For better or worse, Donald Trump sure knows how to put on a show. The real estate mogul, reality TV judge, and tabloid staple spent the better part of last year flirting with a presidential run. Once he bowed out, Trump then entertained the political affections of several GOP candidates who came to New York to kiss his ring, and even considered hosting his own debate. Early Thursday morning, many politicos believed Trump had finally decided to endorse Newt Gingrich. Instead, he surprised the political world by backing Mitt Romney at a crowded Las Vegas event. "Mitt is tough," Trump said. "He is smart," and "it is my honor, real honor, and privilege to endorse Mitt Romney." Many pundits are debating whether an endorsement from the polarizing Trump is "a blessing or a curse" for Romney. Should Mitt be glad to receive the thumbs up from Trump?
This could hurt Romney: Trump's endorsement is "a poisoned chalice at best," says Evan McMorris-Santoro at Talking Points Memo. Trump's polarizing statements — including outrageous claims that Obama's birth certificate is "a forgery" and that the president is "ignoring Christmas in favor of Kwanzaa" — might "drag down his chosen candidate." Remember, last year a Fox News poll showed that only 6 percent of voters would be positively swayed by a Trump endorsement, while 31 percent said Trump's backing would make them less likely to support a candidate.
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Nonsense. This helps Romney: What "a big win" for Mitt, says Rodger Jones at The Dallas Morning News. Newt may boast endorsements from Rick Perry and Herman Cain, but Trump's nod of approval is worth more than those two former candidates combined. Trump is a showman who thrives on publicity. "Americans are drawn to that audacity, and it will translate into votes for his endorsee." The Donald's backing could also sway Gingrich voters who worry Mitt won't be tough enough on Obama. "Trump's voice in the Romney corner" will ensure that sharp jabs at the president will come at a breakneck pace, and, better yet, won't be attributed directly to Mitt.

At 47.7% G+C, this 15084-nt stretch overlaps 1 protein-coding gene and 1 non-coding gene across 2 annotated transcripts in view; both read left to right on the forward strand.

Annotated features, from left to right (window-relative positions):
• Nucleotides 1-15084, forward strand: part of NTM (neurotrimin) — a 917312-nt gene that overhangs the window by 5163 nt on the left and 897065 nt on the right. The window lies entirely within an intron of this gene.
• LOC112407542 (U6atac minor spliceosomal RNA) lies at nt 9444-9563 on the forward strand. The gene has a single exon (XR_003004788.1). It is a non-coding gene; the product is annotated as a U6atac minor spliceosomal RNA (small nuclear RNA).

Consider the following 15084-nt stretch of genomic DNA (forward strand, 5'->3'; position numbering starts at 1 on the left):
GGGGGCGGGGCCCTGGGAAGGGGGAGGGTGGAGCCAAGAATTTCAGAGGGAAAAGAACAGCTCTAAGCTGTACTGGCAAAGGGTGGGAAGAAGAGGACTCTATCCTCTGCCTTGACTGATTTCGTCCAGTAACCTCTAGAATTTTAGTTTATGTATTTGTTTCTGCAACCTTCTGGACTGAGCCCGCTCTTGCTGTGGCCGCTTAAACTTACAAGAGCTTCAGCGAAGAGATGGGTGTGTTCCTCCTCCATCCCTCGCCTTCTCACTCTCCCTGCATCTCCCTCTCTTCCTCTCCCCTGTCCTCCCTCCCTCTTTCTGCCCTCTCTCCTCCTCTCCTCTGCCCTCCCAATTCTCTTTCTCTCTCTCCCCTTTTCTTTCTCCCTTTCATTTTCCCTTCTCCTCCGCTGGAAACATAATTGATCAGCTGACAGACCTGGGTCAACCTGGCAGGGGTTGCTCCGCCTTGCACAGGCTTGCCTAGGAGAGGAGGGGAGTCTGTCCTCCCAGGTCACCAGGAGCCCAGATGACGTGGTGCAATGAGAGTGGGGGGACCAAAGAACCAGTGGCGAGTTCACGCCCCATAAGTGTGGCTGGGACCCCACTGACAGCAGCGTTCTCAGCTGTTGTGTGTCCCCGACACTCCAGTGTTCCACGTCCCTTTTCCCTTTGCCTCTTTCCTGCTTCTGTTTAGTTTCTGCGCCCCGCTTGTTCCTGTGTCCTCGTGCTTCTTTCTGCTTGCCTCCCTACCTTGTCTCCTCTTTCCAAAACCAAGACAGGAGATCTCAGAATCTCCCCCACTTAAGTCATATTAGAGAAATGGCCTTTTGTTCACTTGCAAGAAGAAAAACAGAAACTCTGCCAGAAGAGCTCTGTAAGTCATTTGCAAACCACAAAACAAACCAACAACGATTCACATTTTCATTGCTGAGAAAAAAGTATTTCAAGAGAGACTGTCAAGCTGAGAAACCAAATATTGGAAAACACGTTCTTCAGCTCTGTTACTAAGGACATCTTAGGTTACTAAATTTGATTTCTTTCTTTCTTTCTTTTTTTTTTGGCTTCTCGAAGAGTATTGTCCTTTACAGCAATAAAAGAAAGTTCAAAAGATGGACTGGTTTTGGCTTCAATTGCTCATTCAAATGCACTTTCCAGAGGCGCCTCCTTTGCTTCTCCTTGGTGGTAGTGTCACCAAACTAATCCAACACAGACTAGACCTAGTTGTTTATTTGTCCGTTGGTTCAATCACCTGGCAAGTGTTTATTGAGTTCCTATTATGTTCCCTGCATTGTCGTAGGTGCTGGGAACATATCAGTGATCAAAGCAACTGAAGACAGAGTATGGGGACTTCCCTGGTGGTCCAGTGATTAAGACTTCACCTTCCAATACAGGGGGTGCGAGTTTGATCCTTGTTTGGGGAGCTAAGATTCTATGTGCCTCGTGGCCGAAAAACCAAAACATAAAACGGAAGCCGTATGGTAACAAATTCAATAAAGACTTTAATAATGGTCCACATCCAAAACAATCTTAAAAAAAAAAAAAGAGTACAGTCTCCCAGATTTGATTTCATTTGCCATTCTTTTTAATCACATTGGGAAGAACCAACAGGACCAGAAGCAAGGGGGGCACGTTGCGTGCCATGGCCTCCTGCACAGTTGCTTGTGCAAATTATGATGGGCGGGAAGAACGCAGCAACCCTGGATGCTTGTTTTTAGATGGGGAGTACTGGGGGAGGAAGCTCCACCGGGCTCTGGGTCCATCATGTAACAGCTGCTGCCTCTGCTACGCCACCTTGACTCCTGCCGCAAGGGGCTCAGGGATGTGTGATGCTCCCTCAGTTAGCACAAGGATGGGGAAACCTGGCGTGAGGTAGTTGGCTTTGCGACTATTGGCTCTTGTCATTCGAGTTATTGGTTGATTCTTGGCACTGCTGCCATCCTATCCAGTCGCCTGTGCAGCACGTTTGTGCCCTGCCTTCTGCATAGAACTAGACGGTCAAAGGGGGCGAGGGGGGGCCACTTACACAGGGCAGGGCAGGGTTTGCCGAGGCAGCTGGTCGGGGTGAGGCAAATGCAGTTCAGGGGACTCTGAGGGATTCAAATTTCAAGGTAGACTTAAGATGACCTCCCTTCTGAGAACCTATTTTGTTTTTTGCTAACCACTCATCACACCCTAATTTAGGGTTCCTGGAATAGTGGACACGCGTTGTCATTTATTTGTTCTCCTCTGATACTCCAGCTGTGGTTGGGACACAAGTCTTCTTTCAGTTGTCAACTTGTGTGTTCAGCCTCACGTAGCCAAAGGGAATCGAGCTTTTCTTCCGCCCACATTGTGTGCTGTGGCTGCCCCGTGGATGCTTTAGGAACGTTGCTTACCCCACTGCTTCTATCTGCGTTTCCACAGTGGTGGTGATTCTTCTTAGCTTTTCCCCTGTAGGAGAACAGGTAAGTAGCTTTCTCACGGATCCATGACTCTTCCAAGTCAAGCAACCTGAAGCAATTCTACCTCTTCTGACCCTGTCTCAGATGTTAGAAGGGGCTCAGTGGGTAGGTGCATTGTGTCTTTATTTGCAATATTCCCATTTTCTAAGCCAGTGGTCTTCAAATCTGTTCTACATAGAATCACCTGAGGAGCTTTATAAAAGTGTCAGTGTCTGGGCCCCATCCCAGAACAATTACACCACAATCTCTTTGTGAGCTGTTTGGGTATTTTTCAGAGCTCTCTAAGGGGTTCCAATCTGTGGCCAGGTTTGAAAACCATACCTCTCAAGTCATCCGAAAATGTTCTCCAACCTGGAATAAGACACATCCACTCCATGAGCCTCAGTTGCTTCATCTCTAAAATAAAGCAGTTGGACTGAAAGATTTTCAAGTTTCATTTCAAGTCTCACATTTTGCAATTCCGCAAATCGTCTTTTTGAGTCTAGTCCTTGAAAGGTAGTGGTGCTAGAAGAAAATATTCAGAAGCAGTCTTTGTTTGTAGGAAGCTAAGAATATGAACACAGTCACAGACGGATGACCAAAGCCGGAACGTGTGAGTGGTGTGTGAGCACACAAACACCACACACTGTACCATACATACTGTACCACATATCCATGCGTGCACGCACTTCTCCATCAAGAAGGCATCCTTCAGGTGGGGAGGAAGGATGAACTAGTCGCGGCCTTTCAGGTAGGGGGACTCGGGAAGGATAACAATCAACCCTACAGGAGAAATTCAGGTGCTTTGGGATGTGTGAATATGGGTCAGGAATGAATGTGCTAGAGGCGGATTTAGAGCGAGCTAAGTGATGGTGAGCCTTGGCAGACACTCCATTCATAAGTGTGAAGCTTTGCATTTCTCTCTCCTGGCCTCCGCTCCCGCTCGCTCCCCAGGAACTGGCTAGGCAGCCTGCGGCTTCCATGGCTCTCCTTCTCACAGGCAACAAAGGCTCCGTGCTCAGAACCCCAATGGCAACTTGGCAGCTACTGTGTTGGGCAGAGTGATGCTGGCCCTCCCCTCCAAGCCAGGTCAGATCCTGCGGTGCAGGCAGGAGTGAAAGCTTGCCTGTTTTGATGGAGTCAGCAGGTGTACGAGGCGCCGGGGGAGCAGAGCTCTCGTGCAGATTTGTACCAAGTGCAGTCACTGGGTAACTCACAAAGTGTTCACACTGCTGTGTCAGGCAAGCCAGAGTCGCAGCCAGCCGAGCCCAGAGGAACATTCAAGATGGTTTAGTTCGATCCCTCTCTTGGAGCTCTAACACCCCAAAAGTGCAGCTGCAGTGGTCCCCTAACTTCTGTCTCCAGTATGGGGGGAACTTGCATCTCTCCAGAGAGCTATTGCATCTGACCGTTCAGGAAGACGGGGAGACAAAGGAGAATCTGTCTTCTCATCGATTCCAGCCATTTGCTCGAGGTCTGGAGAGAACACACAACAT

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The big winner? Donald Trump: Don't be fooled into thinking this is some sort of critical "celebrity endorsement" for Romney, says Aaron Blake at The Washington Post. This is a "me for me" endorsement, one that "helps the endorser more than the endorsee." Sure, Romney will appreciate having the support of someone with such a "sizable microphone." But for Trump, this is just another way to build his political brand and draw attention to himself. "In other words, Trump wants to make this endorsement more than Romney wants it."
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